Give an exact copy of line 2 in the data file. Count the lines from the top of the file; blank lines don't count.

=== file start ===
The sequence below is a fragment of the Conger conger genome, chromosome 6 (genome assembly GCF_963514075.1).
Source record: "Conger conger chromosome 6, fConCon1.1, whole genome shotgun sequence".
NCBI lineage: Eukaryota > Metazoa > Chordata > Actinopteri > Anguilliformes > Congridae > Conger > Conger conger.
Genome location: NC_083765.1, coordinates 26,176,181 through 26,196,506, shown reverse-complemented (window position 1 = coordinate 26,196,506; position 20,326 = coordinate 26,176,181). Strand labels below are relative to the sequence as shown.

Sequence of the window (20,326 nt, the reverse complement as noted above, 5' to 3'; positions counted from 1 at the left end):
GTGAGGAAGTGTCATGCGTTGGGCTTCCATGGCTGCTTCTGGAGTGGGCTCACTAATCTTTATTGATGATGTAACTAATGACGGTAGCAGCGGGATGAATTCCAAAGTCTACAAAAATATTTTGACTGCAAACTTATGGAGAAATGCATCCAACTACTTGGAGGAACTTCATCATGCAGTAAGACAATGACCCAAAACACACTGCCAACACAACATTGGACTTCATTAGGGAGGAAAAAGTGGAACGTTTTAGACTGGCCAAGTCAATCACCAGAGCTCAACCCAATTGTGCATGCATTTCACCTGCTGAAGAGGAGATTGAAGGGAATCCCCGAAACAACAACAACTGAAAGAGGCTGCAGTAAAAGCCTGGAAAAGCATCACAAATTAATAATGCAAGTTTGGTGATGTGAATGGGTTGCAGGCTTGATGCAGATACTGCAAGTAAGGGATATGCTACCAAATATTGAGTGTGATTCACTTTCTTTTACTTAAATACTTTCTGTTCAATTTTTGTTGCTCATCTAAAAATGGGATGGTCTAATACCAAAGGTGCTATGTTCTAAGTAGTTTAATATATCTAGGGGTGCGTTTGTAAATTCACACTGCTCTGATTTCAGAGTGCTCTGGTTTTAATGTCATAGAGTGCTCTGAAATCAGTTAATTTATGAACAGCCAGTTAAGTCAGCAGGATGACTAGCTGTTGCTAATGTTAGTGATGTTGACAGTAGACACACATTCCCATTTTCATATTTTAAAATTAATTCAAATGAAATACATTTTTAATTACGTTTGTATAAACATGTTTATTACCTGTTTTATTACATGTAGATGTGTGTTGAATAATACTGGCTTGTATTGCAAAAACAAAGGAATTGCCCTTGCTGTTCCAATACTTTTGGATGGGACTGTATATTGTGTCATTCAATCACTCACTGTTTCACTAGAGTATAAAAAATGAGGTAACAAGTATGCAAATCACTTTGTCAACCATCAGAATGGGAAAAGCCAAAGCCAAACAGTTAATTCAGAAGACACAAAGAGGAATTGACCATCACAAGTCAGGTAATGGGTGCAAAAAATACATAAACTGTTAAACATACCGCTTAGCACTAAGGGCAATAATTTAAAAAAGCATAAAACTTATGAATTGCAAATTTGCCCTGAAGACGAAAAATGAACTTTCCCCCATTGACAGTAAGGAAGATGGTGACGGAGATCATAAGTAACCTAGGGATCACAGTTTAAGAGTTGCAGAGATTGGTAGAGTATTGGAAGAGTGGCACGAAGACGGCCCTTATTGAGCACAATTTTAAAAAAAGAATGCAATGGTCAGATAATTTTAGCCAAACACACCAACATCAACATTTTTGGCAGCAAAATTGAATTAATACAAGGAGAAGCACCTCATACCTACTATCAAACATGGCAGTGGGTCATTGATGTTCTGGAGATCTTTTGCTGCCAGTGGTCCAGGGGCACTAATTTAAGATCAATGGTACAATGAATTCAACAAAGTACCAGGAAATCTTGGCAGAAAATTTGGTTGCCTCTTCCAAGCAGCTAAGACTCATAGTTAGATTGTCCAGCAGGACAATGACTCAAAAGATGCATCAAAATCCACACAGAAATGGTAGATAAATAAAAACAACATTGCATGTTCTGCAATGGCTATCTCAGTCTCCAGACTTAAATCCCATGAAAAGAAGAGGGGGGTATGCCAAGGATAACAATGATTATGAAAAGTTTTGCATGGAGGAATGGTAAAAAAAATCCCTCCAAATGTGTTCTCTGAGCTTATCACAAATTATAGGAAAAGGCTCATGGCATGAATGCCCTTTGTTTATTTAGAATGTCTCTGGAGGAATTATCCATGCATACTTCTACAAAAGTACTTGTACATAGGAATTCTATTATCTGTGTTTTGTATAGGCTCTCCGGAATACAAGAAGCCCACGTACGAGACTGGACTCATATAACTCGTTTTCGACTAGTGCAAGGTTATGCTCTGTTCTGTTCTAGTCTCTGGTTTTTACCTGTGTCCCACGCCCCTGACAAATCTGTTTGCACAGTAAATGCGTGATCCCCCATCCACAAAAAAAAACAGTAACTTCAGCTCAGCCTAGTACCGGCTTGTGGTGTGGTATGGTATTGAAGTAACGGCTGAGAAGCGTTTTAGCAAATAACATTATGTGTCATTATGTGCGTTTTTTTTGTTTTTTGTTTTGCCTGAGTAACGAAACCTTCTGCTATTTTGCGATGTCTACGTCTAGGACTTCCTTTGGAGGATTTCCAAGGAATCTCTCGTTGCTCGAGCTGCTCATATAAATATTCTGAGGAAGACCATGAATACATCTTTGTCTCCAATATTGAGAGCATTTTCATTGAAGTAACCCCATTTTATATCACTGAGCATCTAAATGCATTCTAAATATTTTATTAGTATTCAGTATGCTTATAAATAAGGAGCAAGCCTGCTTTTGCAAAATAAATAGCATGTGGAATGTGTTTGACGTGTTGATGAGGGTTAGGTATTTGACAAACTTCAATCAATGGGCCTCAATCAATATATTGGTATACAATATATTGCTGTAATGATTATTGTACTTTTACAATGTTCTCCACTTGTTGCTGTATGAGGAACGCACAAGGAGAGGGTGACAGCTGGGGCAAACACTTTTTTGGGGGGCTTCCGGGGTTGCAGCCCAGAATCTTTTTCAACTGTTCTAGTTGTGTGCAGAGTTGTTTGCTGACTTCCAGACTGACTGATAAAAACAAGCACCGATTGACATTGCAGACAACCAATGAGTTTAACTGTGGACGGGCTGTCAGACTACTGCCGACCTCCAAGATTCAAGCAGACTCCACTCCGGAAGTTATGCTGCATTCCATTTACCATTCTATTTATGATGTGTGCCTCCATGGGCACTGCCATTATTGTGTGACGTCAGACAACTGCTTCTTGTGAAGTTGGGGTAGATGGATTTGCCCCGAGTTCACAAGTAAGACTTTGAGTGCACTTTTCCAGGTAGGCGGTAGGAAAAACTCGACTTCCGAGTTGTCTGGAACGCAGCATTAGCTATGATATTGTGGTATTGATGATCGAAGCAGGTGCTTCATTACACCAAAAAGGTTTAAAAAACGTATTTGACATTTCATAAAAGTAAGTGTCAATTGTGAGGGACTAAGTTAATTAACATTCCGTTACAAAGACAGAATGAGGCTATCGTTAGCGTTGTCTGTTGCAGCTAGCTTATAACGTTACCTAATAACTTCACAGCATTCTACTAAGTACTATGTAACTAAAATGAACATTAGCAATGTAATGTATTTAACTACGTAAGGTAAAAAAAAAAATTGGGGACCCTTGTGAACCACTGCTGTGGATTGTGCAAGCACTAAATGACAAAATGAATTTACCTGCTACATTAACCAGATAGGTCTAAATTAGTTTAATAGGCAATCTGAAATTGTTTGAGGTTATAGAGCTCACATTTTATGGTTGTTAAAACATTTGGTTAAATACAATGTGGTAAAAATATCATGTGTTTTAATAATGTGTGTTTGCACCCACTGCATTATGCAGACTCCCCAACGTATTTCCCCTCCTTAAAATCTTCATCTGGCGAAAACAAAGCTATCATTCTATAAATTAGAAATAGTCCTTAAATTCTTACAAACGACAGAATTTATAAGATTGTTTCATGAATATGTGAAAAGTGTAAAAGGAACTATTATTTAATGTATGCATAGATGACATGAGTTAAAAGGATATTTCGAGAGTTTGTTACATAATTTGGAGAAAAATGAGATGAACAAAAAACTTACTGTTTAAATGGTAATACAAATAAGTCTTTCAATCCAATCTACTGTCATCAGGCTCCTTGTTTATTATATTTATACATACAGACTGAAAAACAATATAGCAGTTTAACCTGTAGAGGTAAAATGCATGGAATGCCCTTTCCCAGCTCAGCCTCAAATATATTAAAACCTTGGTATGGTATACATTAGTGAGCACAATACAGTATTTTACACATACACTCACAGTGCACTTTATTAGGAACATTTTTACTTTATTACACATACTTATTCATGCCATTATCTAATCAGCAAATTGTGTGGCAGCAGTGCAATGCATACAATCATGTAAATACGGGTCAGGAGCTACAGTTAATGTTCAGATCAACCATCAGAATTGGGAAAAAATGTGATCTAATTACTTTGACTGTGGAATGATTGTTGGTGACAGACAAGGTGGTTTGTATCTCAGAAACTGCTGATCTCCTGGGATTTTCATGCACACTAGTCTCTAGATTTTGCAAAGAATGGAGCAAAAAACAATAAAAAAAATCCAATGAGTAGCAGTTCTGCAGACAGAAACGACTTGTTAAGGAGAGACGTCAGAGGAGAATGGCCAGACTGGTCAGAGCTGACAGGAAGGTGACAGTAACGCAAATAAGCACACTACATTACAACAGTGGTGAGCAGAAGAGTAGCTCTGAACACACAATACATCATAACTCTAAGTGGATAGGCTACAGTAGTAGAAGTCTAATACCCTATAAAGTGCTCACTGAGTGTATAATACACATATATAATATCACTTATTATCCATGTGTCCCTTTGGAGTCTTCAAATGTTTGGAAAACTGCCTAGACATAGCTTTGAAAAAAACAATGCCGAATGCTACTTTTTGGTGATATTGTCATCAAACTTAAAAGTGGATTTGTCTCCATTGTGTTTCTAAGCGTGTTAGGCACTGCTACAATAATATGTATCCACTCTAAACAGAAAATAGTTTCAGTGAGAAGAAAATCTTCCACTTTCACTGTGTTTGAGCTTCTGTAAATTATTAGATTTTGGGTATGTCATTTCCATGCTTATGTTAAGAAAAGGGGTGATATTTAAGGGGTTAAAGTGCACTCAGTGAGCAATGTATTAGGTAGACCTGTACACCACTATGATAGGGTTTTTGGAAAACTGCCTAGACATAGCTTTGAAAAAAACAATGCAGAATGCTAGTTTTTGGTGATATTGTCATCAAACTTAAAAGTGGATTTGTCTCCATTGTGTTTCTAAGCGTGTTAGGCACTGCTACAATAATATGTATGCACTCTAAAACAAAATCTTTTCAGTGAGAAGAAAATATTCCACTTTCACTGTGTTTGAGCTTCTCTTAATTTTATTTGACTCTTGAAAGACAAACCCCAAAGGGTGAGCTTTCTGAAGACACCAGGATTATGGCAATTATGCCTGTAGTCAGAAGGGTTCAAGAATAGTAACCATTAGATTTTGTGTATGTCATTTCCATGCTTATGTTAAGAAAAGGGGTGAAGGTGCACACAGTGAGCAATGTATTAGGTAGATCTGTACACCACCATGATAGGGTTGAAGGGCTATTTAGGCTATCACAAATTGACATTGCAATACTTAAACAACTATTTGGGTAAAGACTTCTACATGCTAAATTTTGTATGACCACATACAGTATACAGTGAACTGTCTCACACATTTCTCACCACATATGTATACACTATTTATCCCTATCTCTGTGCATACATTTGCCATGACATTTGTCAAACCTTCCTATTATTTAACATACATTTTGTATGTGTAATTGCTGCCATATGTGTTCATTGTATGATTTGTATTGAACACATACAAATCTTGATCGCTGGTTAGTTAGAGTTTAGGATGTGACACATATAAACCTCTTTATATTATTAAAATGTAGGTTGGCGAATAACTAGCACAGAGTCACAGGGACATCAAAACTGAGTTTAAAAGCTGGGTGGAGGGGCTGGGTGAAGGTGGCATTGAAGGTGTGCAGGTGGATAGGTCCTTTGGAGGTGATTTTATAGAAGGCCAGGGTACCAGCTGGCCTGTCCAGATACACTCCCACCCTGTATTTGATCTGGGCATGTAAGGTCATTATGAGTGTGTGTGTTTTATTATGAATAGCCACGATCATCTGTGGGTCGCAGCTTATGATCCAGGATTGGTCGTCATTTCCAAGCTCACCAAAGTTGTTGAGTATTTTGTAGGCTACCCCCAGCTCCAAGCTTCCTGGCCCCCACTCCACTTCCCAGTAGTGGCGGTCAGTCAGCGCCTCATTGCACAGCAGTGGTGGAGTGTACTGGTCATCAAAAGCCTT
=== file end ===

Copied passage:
Source record: "Conger conger chromosome 6, fConCon1.1, whole genome shotgun sequence".